for which Lehman also acted as investment banker, see
Complaint, ¶ 2 from the reach of the fraud-on-the-market
Lehman argues further, however, that even if the Basic
presumption applies, it is here rebutted as a matter of law because the
market as a whole was aware of the alleged conflicts between Lehman's
investment banking and research departments since there was extensive
media coverage of such conflicts. Even aside from the fact that these
arguments are not cognizable in the context of this Rule 12(b)(6)
motion, they also fail because Lehman has not established that the market
knew Stanek was lying when he recommended RealNetworks' stock. Simply
establishing the media had reported on some generalized conflicts between
investment banking and research departments in a variety of investment
banks is not equivalent to market awareness of Stanek's
Fifth, Lehman argues that the complaint fails adequately to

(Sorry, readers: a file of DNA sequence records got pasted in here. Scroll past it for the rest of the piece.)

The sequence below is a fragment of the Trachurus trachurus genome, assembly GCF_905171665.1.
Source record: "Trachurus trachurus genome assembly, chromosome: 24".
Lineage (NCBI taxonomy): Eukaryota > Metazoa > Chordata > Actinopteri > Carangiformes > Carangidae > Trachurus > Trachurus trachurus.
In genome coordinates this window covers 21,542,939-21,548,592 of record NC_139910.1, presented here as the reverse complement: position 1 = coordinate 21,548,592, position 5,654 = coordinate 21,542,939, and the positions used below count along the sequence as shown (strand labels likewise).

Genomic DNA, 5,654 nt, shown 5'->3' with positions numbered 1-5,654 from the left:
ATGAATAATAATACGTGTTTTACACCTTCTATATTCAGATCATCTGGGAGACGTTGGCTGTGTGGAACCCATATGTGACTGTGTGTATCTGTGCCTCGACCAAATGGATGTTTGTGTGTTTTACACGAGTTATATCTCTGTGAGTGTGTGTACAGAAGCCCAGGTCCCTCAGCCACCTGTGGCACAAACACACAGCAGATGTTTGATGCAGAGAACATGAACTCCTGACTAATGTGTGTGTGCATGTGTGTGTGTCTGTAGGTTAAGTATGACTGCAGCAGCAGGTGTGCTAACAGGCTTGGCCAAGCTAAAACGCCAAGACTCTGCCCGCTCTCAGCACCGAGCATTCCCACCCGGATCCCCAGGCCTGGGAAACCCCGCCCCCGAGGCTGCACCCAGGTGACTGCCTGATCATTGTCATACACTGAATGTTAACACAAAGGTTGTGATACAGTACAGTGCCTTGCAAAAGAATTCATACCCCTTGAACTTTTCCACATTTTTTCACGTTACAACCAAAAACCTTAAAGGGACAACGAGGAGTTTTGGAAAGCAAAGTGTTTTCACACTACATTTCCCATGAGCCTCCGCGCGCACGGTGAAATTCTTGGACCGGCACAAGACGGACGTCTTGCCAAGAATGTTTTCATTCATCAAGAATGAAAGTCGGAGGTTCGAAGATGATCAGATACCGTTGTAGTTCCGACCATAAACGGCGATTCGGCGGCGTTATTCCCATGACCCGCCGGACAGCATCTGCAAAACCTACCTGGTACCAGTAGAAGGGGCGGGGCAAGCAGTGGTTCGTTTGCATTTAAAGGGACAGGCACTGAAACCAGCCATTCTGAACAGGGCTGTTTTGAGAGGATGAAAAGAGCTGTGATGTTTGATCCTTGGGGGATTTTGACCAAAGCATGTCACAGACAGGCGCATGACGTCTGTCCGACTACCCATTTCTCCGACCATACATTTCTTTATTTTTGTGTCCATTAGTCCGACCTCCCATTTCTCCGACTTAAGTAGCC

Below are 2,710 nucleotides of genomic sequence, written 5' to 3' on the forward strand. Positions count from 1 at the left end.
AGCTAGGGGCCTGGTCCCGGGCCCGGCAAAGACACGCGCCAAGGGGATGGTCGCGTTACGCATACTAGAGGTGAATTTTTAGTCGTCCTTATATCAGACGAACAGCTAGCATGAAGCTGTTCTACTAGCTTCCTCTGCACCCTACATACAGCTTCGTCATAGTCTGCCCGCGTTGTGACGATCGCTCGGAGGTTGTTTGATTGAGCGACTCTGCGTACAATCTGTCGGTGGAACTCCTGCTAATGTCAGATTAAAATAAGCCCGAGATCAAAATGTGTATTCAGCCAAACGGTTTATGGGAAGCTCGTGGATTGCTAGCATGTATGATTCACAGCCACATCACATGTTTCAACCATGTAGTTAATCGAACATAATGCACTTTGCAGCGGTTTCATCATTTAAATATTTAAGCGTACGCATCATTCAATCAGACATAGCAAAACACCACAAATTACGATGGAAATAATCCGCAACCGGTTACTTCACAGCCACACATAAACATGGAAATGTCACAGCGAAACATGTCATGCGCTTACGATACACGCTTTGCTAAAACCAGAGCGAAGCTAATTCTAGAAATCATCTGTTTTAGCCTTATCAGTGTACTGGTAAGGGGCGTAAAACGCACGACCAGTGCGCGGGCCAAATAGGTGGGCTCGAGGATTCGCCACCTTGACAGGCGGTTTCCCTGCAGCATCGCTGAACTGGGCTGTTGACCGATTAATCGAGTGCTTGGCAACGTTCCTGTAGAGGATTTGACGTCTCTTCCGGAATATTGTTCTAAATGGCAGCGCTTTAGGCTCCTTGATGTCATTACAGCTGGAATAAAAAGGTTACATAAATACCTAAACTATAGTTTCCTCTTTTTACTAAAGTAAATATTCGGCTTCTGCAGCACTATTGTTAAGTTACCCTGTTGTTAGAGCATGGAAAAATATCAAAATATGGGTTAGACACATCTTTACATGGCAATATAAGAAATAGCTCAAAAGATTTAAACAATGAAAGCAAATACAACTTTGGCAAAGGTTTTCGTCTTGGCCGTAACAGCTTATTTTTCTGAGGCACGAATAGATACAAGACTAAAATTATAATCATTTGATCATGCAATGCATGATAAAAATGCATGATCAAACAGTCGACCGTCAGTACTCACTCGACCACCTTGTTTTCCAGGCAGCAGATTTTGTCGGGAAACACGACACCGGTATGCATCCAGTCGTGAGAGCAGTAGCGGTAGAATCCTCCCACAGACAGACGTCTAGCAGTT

allege "loss causation" except in a way that renders plaintiffs' claim
barred by the appropriate statute of limitations. But this argument
confuses two separate elements of plaintiffs' burden, both of which they
have met for pleading purposes. One element is "loss causation," which is
the securities law equivalent of "proximate cause" in tort law, "meaning
that the damages suffered by plaintiff must be a foreseeable consequence
of any misrepresentation or material omission." Emergent Capital
Investment Management, LLC v. Stonepath Group, Inc., 343 F.3d 189,
197 (2d Cir. 2003).
As with its "proximate cause" counterpart, "loss causation" is not free
from ambiguity, and some of the cases in the Second Circuit and elsewhere
suggest uncertainty as to whether or not it requires proof that the
losses suffered by
the plaintiffs can be directly attributed to the market's learning
the true facts that the previous misrepresentations concealed.
See Suez Equity Investors, L.P. v. Toronto-Dominion
Bank, 250 F.3d 87, 98n.1 (2d Cir. 2001) (discussing "somewhat
inconsistent precedents" on loss causation); In re Initial Public
Offering Securities Litigation, No. 21 MC 92, 2003 WL 23096875, *3
(S.D.N.Y. Dec. 31, 2003)(allegations of artificial inflation without more